Urgent action required to improve Asia-Pacific air quality

Emissions at a manufacturing complex in Toronto, Canada. 10 January 2007 Toronto, CanadaThe head of the United Nations Economic and Social Commission for Asia and the Pacific (ESCAP), issued an urgent call for countries across the region to prioritize critical issues of air quality and human health.“Health is the single most important enabler of development,” said ESCAP Executive Secretary, Dr. Noeleen Heyzer. “In our efforts to build a more sustainable region we must ensure that preventing the pollution of our air, our water, our food, and other common regional goods, is given the highest possible priority. There is little point in investing in healthcare systems and ensuring access if, at the same time, the cost of our growth is the destruction of the most basic environmental resources on which human health depends.”

In the context of increasingly severe climate change, carbon dioxide (CO2) emissions have dominated regional and global air quality discussions. Dr. Heyzer stressed however that: “We must also remember that one of the most serious and directly damaging issues of air pollution, especially in our rapidly urbanizing regions, is the concentration of particulates, which greatly increases the risk of heart and lung diseases and cancers.”

Urban air pollution generated by vehicles, industries, and energy production, causes an estimated 500 000 premature deaths in Asian cities every year. With more than 1.7 billion people across the region still reliant on dung, wood, crop waste and coal to meet their basic energy needs, indoor air pollution from solid fuel use is estimated to be responsible for more than 1.6 million deaths. Exposure rates are especially high amongst women and children, who spend the most time near domestic hearths.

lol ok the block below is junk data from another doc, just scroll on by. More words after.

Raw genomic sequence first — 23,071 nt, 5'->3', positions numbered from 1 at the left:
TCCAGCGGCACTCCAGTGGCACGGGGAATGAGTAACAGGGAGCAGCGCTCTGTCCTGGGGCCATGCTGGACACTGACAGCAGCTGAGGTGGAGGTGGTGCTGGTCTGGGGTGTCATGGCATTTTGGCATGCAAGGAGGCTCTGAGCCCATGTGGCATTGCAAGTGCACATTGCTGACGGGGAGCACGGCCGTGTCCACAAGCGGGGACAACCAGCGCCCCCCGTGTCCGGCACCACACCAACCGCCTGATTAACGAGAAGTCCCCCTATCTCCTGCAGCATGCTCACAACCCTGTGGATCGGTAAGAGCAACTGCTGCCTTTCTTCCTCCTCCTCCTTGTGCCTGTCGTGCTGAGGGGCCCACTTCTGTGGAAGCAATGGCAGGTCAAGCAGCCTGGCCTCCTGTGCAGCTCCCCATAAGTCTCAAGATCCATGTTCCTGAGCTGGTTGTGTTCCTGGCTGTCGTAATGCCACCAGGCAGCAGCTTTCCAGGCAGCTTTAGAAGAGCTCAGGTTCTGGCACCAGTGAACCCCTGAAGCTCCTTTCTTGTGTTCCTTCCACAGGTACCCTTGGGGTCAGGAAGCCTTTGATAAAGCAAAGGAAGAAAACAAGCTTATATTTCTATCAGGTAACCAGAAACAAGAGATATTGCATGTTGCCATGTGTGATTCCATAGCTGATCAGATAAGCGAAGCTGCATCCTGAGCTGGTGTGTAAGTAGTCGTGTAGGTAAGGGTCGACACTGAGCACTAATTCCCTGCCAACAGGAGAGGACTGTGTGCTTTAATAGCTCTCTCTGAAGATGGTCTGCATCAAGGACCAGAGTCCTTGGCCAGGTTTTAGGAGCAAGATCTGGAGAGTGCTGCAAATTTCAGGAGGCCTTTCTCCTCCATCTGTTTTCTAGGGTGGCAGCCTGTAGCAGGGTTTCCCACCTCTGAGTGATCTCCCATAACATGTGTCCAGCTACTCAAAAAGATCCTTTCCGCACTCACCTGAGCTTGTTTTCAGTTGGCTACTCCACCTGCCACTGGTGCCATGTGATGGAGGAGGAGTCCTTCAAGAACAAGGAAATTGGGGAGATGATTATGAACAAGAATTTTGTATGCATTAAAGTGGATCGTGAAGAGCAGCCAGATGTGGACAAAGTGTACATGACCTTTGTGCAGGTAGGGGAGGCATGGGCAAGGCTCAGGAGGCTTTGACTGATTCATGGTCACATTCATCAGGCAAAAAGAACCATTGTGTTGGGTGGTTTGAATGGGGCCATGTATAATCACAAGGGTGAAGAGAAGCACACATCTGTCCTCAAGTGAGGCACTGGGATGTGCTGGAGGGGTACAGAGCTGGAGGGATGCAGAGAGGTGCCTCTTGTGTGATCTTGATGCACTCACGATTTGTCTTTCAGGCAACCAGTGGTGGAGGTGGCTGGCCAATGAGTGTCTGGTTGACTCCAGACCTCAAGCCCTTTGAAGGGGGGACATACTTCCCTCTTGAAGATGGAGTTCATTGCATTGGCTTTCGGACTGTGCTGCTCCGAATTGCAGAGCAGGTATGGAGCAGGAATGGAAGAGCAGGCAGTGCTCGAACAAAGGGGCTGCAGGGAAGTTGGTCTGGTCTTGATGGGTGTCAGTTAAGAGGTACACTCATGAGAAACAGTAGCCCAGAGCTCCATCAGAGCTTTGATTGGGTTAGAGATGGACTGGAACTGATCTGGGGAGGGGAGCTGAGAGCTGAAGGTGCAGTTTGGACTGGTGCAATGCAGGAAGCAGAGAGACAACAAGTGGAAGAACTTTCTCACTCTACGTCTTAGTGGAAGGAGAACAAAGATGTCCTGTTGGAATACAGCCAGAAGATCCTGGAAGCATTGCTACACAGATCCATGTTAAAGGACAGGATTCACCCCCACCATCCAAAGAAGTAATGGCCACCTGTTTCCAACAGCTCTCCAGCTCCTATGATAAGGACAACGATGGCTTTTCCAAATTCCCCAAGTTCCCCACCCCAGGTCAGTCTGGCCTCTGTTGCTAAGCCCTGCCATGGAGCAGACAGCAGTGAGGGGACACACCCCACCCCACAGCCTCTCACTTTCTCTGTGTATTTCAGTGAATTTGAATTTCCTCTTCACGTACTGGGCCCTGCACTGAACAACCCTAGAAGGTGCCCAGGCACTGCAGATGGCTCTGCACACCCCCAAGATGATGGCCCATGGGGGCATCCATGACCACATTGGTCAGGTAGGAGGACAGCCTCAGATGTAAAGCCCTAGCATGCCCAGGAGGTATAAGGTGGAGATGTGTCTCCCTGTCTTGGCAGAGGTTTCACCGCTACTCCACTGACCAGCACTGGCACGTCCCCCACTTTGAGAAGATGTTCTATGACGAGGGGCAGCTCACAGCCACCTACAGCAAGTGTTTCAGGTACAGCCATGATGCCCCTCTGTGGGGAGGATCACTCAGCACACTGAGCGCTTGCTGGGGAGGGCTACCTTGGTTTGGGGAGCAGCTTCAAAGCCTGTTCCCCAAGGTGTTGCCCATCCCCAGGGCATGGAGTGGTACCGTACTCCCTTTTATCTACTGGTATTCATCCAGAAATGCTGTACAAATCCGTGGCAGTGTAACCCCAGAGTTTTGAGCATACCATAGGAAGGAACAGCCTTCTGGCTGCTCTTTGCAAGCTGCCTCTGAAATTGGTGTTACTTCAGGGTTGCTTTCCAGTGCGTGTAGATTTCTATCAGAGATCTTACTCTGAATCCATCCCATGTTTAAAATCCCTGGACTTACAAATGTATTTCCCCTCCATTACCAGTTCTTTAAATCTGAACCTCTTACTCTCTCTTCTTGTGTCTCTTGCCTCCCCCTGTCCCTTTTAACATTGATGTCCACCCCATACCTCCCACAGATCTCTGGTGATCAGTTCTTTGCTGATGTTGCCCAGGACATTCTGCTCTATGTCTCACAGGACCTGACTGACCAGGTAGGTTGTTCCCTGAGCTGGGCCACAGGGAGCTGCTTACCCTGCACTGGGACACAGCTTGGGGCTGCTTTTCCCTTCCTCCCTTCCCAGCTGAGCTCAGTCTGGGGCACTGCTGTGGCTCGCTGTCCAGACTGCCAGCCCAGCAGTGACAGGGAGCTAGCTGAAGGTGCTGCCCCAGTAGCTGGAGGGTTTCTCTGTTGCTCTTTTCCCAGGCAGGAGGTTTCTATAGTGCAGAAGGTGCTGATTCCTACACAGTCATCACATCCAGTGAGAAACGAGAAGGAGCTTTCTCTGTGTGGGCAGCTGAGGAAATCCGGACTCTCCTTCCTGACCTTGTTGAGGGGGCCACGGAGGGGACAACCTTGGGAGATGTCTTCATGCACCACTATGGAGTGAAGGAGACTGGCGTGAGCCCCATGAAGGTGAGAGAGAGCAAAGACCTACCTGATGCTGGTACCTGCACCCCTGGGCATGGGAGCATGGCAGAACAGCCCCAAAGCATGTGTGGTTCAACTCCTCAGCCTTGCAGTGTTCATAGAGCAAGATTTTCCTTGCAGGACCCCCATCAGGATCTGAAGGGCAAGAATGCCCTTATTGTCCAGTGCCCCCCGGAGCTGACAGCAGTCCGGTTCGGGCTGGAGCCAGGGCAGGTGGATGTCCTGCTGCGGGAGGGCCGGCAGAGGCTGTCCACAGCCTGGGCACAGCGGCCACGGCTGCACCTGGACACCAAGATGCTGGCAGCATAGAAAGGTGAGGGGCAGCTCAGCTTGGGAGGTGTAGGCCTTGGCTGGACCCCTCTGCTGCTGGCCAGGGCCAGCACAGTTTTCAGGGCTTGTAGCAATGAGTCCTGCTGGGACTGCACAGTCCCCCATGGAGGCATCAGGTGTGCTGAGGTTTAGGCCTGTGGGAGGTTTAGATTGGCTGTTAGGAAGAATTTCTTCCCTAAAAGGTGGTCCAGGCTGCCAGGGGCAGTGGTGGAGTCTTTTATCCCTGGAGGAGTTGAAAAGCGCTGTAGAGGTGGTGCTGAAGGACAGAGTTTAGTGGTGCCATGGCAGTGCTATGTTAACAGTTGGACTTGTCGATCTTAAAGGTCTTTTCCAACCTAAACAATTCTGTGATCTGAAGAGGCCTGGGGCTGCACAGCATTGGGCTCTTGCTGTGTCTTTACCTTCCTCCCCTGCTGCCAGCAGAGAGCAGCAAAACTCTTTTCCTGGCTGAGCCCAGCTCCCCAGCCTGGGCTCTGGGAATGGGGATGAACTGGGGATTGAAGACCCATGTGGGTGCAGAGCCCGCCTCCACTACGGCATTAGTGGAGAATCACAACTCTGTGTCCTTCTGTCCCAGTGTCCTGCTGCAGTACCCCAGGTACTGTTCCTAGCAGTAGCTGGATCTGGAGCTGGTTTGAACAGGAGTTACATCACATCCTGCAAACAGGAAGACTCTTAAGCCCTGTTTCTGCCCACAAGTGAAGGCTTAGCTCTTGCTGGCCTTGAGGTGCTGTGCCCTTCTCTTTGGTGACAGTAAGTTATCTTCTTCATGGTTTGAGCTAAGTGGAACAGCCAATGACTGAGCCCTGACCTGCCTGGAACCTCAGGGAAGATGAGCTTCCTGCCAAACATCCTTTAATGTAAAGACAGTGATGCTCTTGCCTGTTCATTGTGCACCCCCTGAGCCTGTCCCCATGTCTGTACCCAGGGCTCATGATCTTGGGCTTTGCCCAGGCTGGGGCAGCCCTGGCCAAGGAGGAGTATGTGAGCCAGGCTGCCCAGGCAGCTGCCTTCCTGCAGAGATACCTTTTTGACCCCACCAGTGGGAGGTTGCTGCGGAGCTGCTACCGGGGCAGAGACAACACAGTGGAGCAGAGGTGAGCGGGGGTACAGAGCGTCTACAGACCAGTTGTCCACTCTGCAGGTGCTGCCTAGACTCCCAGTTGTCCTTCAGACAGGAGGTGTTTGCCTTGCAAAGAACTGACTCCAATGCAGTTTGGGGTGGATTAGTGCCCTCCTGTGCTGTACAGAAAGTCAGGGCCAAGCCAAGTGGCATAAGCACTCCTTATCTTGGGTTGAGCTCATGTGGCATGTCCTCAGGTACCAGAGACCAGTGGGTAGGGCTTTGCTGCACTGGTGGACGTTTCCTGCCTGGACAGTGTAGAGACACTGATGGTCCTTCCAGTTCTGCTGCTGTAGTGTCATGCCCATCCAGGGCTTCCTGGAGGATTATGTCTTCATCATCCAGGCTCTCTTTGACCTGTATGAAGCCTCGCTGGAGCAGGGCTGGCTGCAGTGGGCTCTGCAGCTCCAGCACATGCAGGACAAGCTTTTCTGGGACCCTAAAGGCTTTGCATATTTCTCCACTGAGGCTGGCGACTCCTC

“The ongoing problem of air pollution between Indonesia and Singapore is symptomatic of a much wider challenge for the countries of Asia and the Pacific,” said Dr. Heyzer. “Cross-boundary pollution is politically complex, but it must be urgently addressed. We need more effective frameworks to manage ecosystem services, such as air and water, which transcend administrative and political boundaries. These are regional issues which must be tackled at the regional as well as the national and local levels.”

Calling on the governments of Asia-Pacific to do more, with greater urgency, to tackle issues of worsening air quality, Dr. Heyzer added: “The nexus of air, water, food, energy and land is not simply an environmental one – this is where social, economic, and environmental concerns converge. Our commitment to sustainable development in Asia and the Pacific will ultimately stand or fall on our response to these issues, and it is through the strengthening of existing mechanisms, and through inclusive intergovernmental platforms, such as ESCAP, that we can best address them to the benefit of all the people of our region.”

For  more information, please go to: http://www.unescap.org

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